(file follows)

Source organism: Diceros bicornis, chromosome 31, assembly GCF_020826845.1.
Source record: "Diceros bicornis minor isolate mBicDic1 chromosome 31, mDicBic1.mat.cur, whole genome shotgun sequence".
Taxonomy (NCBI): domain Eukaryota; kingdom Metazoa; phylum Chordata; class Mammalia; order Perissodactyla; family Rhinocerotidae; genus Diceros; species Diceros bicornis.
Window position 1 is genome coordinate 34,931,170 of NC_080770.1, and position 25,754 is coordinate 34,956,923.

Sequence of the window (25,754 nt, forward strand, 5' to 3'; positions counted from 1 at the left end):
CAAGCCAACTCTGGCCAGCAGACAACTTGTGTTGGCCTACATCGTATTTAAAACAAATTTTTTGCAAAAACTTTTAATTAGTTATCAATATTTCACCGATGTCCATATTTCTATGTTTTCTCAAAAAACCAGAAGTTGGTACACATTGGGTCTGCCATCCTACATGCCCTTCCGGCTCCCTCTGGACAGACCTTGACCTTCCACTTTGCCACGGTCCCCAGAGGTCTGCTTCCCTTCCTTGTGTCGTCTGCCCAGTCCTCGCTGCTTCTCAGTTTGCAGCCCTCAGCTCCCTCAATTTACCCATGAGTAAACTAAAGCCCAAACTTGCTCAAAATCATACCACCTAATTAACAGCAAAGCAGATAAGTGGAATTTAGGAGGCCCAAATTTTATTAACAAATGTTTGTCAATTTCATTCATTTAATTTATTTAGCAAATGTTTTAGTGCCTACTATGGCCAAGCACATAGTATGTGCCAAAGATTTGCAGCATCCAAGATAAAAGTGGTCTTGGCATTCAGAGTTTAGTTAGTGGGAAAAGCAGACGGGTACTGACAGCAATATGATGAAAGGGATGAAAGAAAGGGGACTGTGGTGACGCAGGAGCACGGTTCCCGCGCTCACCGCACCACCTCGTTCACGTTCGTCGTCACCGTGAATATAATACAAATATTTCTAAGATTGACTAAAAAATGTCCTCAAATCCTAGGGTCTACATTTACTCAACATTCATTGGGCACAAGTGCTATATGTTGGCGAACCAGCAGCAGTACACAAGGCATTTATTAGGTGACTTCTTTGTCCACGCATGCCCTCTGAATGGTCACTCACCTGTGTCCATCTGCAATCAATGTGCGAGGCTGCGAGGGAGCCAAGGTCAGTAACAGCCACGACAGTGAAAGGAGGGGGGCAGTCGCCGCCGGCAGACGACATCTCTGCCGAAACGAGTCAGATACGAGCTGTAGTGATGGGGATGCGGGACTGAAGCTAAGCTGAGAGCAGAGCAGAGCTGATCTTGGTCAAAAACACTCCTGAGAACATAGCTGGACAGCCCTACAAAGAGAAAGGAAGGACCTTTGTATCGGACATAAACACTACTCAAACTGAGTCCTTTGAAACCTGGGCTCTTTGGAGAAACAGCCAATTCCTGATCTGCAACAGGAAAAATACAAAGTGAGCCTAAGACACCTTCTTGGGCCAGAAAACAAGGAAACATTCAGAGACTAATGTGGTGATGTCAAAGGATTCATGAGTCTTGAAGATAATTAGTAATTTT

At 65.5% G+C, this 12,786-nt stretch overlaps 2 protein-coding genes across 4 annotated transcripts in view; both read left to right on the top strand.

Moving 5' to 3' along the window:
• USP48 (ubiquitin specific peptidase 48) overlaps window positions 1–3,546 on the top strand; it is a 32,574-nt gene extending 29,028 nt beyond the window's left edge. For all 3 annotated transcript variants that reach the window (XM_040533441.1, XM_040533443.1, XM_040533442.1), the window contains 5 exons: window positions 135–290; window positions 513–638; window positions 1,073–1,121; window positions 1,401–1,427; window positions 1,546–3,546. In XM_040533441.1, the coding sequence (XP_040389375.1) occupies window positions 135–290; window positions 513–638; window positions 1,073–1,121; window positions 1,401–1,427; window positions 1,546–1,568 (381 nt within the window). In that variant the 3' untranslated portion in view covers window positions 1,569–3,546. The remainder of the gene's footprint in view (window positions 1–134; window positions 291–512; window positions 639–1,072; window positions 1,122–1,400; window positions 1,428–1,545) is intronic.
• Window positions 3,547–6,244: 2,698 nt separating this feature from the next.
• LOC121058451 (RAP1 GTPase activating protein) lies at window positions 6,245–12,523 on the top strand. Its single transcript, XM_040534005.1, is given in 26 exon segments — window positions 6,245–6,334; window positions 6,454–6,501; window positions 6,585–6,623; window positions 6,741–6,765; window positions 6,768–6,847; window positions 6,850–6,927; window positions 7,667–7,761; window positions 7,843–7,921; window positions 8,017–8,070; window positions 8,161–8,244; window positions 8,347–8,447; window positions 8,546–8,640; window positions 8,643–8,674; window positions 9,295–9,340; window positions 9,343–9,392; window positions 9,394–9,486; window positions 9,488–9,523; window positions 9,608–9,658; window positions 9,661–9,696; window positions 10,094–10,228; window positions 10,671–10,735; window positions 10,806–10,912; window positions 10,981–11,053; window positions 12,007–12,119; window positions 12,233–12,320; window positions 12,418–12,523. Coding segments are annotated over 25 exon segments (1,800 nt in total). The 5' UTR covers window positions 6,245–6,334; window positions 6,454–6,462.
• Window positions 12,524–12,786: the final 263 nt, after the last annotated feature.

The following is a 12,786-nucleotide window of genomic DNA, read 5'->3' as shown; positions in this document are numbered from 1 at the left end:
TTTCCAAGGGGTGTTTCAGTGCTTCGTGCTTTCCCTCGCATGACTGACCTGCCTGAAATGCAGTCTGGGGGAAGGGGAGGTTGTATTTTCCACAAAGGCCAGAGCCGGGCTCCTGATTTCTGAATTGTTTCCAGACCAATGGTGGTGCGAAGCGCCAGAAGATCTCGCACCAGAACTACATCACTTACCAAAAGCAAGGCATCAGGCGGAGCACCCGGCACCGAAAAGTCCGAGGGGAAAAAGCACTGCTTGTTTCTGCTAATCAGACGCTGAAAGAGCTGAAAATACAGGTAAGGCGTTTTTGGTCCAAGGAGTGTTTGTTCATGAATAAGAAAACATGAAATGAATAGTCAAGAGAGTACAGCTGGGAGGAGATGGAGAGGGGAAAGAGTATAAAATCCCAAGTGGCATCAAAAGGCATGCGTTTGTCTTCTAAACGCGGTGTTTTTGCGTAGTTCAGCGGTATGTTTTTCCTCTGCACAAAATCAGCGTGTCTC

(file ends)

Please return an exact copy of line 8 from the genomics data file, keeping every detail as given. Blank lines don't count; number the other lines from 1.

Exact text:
Moving 5' to 3' along the window: